• 01:35:49 [Deepa Narayan]: Second is that they invest in collective power
  • 01:35:54 and solidarity building, so that the burden isn't on individuals, but on a collective
  • 01:36:00 or groups.
  • 01:36:02 Third as has been mentioned is they invest heavily in communication strategies, social
  • 01:36:07 media, plays, street theater, music.
  • 01:36:13 Because these methodologies, these approaches are really important to change both our mindsets,
  • 01:36:20 but also to penetrate our heart, as has been said.
  • 01:36:24 If we take a very instrumental approach, you don't see it transformational change.
  • 01:36:29 And finally, without finance, as has already been talked about.
  • 01:36:33 There's a lot of rhetoric about these things, but I haven't seen large-scale programs that
  • 01:36:39 actually invest in these systematically at the country level.
  • 01:36:46 [Deepa Narayan]: So where does that leave interventions like
  • 01:36:49 health education, single-sector interventions.
  • 01:36:51 I think these are obviously very important, and they make a huge difference.
  • 01:36:57 But they're not necessarily transformative because they don't by it themselves result
  • 01:37:03 in changing gender stereotypes.
  • 01:37:06 [Deepa Narayan]: So then the question really is what should
  • 01:37:09 the World Bank do about it?
  • 01:37:10 And I want to spend a little bit of time here.
  • 01:37:16 I first want to talk about ideology because I think ideology is really, really important.
  • 01:37:21 And what is ideology?
  • 01:37:23 Is ideology is really the story that we tell ourselves.
  • 01:37:27 And gender inequality is a made up story, but it's a story that traveled all across
  • 01:37:33 the world, including informally and mitrally into societies, repeated a million times.
  • 01:37:39 But we haven't really tried to change the story.
  • 01:37:44 We've hoped that if we educate girls and women start earning incomes, the story will change.
  • 01:37:50 It has changed only partially.
  • 01:37:51 [Deepa Narayan]: So I want to talk a little bit of my India
  • 01:37:54 research, where I've been talking, not to poor people, but spent the last decade talking
  • 01:37:59 to educated middle-class and upper-class men and women, and women and men who believe mostly
  • 01:38:05 in gender equality, actually men more than the women.
  • 01:38:10 When we talk to women and ask them for three words to describe themselves, only two women
  • 01:38:17 out of 300 use the word power.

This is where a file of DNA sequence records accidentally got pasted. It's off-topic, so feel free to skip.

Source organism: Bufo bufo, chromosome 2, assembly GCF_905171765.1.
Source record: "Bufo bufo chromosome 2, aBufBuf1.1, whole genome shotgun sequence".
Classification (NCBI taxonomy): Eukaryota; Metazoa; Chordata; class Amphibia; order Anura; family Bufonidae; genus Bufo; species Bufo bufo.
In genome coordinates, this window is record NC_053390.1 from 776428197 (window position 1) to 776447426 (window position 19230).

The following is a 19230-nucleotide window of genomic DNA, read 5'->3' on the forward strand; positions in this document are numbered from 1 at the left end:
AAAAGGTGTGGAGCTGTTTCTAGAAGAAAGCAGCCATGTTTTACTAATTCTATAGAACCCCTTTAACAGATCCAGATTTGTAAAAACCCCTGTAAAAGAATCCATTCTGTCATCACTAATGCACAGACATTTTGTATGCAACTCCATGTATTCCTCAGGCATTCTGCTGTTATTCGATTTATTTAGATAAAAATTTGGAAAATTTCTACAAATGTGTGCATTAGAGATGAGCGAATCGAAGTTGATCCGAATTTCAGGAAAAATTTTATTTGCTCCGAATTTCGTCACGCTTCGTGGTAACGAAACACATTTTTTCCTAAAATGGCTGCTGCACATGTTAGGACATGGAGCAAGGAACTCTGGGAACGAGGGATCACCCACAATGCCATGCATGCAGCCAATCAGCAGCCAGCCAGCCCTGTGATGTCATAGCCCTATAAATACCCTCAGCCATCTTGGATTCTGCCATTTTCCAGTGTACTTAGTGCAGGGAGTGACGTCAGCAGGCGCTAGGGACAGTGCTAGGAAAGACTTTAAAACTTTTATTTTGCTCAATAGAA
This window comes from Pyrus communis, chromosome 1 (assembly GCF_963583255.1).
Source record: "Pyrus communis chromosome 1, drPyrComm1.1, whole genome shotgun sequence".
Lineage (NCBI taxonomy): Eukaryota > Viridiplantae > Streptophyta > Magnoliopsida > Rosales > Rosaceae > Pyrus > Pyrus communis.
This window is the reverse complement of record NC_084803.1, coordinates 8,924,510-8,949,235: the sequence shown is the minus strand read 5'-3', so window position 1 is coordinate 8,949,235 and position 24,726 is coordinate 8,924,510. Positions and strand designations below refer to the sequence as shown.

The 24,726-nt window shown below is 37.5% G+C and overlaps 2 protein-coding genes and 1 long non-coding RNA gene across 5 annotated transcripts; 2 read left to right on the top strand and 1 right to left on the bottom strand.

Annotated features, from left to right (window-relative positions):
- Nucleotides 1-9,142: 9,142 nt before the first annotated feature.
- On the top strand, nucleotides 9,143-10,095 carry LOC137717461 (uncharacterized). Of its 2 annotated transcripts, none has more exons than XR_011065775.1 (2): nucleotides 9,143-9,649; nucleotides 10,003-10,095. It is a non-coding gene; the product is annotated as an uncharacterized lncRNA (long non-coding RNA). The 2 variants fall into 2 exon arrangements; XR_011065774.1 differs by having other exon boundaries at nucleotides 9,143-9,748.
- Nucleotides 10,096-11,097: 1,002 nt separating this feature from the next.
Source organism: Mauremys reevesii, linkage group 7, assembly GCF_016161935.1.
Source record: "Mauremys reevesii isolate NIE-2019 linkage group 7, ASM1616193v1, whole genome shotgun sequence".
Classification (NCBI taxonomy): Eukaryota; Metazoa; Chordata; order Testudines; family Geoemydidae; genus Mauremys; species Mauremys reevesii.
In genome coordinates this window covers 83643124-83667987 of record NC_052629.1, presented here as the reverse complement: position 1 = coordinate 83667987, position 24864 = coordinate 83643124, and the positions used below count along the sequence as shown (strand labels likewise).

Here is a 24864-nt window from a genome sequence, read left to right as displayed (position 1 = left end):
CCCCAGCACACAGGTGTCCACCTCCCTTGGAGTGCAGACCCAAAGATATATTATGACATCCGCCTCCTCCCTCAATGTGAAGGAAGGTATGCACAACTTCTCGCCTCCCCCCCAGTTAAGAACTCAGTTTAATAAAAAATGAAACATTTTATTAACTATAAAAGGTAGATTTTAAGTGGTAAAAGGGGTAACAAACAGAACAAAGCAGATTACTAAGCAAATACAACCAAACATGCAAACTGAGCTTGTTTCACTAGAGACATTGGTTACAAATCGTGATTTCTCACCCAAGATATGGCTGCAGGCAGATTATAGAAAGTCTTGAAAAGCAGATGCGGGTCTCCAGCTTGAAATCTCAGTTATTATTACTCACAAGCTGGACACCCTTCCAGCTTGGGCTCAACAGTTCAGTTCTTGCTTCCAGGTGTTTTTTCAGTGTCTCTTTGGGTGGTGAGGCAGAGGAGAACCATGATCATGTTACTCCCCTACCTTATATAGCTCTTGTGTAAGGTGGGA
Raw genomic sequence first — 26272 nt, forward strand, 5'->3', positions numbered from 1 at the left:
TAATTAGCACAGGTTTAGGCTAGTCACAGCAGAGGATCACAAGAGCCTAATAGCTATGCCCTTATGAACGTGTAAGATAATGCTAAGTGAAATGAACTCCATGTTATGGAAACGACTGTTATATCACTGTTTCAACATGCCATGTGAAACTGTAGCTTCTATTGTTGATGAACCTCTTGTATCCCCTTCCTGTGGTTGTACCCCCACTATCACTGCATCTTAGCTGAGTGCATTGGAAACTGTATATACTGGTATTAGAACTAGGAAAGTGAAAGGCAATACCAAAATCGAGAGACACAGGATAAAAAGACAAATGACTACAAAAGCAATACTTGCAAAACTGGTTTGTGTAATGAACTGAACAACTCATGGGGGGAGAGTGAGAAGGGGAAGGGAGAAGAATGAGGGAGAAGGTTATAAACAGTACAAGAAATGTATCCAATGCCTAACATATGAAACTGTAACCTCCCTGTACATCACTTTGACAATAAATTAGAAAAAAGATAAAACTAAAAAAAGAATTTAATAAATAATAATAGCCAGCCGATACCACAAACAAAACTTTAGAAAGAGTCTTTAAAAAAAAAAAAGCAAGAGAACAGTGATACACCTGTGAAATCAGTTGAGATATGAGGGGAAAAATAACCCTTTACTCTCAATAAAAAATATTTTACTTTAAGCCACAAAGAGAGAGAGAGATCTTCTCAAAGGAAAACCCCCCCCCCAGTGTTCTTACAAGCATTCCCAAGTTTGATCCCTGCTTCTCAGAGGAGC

• 01:38:21 And we talked to men including seven-year-old boys, not a single man used the word love.
  • 01:38:29 And boys describe boys being the opposite of what is a girl.
  • 01:38:37 So in effect we have outsourced power to men and love to women, and this hasn't changed
  • 01:38:46 even amongst the educated in India.
  • 01:38:49 It hasn't changed in the US, where a recent pure research poll shows that 90% of men and
  • 01:38:58 women judged...
  • 01:39:04 It doesn't go away unless it is, unless we actually deal with it.
  • 01:39:11 And as long as we are in this win-and-lose framework, that if women gain power, men will
  • 01:39:20 lose power, we are stuck.
  • 01:39:23 So and there will be a backlash.
  • 01:39:25 So we really need to expand definitions of masculinity as well as definitions of what
  • 01:39:34 it means to be a woman because that's the core really of patriarchy.
  • 01:39:37 [Deepa Narayan]: So my conclusion at the end of my work, and
  • 01:39:44 especially after talking to men and seven-year old boys, was that we need a strong feminist
  • 01:39:51 ideology that's current, that's refined, that goes beyond white feminism.
  • 01:39:57 That's global, that centers brown men, women, children, people of all genders.
  • 01:40:07 And that without that, we'll continue making some change, but we are not going to make
  • 01:40:12 the great leap forward in a few decades rather than centuries.
  • 01:40:16 [Deepa Narayan]: The last thing I want to say is feminism is
  • 01:40:21 not dangerous.
  • 01:40:22 So let me just give you one example from a 13-year old Methmul in Mumbai.
  • 01:40:27 When I asked him what was the result of a 20-hour feminist program that he attended.
  • 01:40:34 He said, "Now when I get angry, I don't throw my things around.
  • 01:40:41 I don't yell at my mother.
  • 01:40:43 I don't yell at my sisters.
  • 01:40:45 I go in front of a mirror, and I talk to myself, and I say don't be angry.
  • 01:40:52 You'll get another chance."
  • 01:40:54 [Deepa Narayan]: So I end my work by calling for a new feminism,
  • 01:41:00 a feminism X, that invites men in because without male leadership, men still hold the
  • 01:41:07 power.
  • 01:41:08 They're not going to see changes.
  • 01:41:09 And also because men are trapped in a very narrow definitions of masculinity, and men
  • 01:41:17 want to change and need opportunities to change.
  • 01:41:21 So what is it that the World Bank can do on any sector that involves human beings?
  • 01:41:26 You've got to have programs that are integral to these programs, that dialogues, that start
  • 01:41:35 dialogues with men and women about power and about what it means to be a man and woman.
  • 01:41:43 And I think the challenges is can the World Bank become a feminist organization?
  • 01:41:49 [Mamta Murthi]: Thank you very much, Deepa.
  • 01:41:53 I really appreciate that.
  • 01:41:54 You've got up from your sicked to talk to us.
  • 01:41:58 We are now going to conclude.
  • 01:42:00 I'm so sorry.
  • 01:42:01 We are over time and I'm going to just make some brief concluding remark.